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Using le with days of the week + weekend

Unlike English, you use the definite article le with days of the week + the term weekend in the following 3 cases:

- when talking about days of the week in general, such as :

Je déteste le vendredi.
I hate Fridays.

Le lundi est mon jour préféré.
Monday is my favourite day.

Le weekend est la meilleure partie de la semaine !
The weekend is the best part of the week!

- when meaning "on Mondays", as a habit :

Je vais au cinéma le lundi.
I go to the cinema on Mondays.

Le vendredi, je joue au tennis.
On Fridays, I play tennis.

On aime aller se balader le weekend.
We like going for walks at the weekend.

Note that in these cases, the day remains singular in French: le vendredi

- when giving a whole date (day/number/month/[year]), such as :

Michaël a gagné au loto le jeudi douze juin.
Michaël won the lottery on Thursday, the twelfth of June.

Le mardi 5 mars, j'ai rencontré Lola.
On Tuesday the 5th of March, I met Lola.

Le monde a changé le vendredi 3 septembre 1939.
The world changed on Friday the 3rd of September 1939.

See also Expressing dates in French
 

ATTENTION:

You will NOT use le when talking about weekdays in a specific context (on Monday):

Mercredi, tu iras à l'école.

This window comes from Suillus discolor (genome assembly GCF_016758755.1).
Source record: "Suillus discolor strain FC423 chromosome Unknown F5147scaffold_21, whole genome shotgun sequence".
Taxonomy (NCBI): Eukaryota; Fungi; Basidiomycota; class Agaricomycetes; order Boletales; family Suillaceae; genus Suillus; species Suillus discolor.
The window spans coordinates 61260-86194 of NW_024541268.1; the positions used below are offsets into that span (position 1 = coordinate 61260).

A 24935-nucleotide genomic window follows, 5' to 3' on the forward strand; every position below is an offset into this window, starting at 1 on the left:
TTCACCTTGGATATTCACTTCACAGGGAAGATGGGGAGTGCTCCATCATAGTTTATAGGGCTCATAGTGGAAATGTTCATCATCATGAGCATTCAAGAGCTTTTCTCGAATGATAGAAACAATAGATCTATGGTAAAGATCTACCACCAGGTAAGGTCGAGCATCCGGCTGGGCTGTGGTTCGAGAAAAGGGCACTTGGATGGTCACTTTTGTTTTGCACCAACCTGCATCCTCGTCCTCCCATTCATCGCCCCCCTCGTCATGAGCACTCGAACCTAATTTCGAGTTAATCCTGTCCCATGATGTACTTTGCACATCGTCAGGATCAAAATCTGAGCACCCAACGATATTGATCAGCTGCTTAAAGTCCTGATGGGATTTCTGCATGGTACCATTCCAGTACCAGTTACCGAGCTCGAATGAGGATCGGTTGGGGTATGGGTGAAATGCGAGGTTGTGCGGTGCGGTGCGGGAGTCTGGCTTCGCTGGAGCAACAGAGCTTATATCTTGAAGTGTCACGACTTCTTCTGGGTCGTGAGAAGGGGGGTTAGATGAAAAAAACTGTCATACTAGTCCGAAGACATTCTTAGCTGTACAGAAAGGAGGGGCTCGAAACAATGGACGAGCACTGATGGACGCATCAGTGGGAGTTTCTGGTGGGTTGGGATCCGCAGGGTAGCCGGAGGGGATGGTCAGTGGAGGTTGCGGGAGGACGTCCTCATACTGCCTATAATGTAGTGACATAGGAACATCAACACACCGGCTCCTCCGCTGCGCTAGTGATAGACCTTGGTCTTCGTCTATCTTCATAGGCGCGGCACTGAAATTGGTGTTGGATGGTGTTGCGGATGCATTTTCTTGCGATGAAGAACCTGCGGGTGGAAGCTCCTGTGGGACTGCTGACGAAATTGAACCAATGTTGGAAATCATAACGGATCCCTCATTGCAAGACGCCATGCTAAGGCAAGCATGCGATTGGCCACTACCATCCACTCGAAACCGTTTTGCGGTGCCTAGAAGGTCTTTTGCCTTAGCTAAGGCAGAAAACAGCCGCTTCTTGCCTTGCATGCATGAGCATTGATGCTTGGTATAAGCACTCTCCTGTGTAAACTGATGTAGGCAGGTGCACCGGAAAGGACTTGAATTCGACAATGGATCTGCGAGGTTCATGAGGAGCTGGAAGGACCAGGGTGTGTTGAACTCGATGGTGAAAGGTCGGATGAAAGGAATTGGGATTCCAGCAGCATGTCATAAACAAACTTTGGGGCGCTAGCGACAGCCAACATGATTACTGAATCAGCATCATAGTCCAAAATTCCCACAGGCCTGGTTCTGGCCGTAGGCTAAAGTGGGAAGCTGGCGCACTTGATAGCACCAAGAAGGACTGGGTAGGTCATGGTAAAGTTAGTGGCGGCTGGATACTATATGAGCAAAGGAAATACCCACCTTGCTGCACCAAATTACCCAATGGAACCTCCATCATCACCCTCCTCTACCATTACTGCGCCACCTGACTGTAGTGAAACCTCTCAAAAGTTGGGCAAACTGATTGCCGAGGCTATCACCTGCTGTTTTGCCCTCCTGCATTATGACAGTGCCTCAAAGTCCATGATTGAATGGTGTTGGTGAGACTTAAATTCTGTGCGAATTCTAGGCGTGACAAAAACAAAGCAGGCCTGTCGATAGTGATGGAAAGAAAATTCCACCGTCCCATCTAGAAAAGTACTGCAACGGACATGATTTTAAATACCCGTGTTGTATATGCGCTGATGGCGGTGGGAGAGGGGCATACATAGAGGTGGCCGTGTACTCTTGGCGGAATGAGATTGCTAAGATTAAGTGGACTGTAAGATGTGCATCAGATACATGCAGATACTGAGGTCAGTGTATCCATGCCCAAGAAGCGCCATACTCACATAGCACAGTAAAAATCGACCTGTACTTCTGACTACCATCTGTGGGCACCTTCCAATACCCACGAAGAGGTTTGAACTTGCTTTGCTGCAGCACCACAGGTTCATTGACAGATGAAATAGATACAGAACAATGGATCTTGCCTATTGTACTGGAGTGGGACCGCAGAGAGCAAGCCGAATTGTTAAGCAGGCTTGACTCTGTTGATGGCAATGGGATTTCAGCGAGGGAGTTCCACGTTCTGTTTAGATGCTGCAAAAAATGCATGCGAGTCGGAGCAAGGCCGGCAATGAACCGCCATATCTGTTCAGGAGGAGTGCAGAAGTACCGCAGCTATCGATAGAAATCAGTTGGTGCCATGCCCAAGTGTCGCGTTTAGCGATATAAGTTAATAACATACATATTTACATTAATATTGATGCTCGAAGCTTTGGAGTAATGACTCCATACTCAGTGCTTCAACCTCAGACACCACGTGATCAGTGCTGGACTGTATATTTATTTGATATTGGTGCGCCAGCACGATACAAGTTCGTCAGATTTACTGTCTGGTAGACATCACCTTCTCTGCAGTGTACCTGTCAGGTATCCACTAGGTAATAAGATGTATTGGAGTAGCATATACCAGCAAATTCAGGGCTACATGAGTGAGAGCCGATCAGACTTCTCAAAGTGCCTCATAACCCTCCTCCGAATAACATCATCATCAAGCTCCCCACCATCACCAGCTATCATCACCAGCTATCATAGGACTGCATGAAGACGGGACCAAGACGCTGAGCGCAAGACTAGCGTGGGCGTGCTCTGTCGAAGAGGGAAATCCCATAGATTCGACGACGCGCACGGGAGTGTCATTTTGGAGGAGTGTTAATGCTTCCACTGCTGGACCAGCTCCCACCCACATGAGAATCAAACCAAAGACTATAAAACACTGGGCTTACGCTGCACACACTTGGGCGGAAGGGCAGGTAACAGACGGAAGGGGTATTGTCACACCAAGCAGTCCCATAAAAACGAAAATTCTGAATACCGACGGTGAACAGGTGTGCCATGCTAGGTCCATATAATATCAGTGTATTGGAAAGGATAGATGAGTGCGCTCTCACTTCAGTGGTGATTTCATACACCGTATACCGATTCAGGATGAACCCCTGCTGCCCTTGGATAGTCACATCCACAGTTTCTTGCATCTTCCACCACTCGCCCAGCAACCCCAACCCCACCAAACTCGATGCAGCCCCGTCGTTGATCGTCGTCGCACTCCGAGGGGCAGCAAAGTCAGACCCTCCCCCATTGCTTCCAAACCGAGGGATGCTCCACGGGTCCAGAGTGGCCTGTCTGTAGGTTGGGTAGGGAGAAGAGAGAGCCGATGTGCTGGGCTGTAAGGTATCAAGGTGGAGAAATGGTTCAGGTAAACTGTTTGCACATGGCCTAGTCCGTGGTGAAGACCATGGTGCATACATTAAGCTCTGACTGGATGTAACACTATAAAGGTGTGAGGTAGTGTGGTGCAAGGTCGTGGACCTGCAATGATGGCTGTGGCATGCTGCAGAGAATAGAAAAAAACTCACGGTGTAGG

On Wednesday, you will go to school.

Mardi, je vais au théâtre.
On Tuesday, I'm going to the theatre.

This rule does not apply to weekend which always needs an article (ce = this)

Ce weekend, on est allés au Futuroscope.
This weekend, we went to the Futuroscope.



Learn more about these related French grammar topics

Examples and resources

Michaël a gagné au loto le jeudi douze juin.
Michaël won the lottery on Thursday, the twelfth of June.


Le dimanche, j'aime me reposer.
On Sundays, I like to rest.



Le mardi 5 mars, j'ai rencontré Lola.
On Tuesday the 5th of March, I met Lola.


Mercredi, tu iras à l'école.
On Wednesday, you will go to school.


Le monde a changé le vendredi 3 septembre 1939.
The world changed on Friday the 3rd of September 1939.


Le weekend est la meilleure partie de la semaine !
The weekend is the best part of the week!


Le vendredi, je joue au tennis.
On Fridays, I play tennis.


On aime aller se balader le weekend.
We like going for walks at the weekend.


Ce weekend, on est allés au Futuroscope.
This weekend, we went to the Futuroscope.


Mardi, je vais au théâtre.
On Tuesday, I'm going to the theatre.


Je vais au cinéma le lundi.
I go to the cinema on Mondays.


Je déteste le vendredi.
I hate Fridays.


Le lundi est mon jour préféré.
Monday is my favourite day.


Q&A

Rene

Kwiziq community member

12 January 2018

2 replies

Mini Kwizzes

It seems that the mini kwizzes have disappeared. I can view a lesson, scroll down (using my smartphone or my laptop) but I simply can't see the kwizzes. Have they been removed?

Gruff

Kwiziq language super star

12 January 2018

12/01/18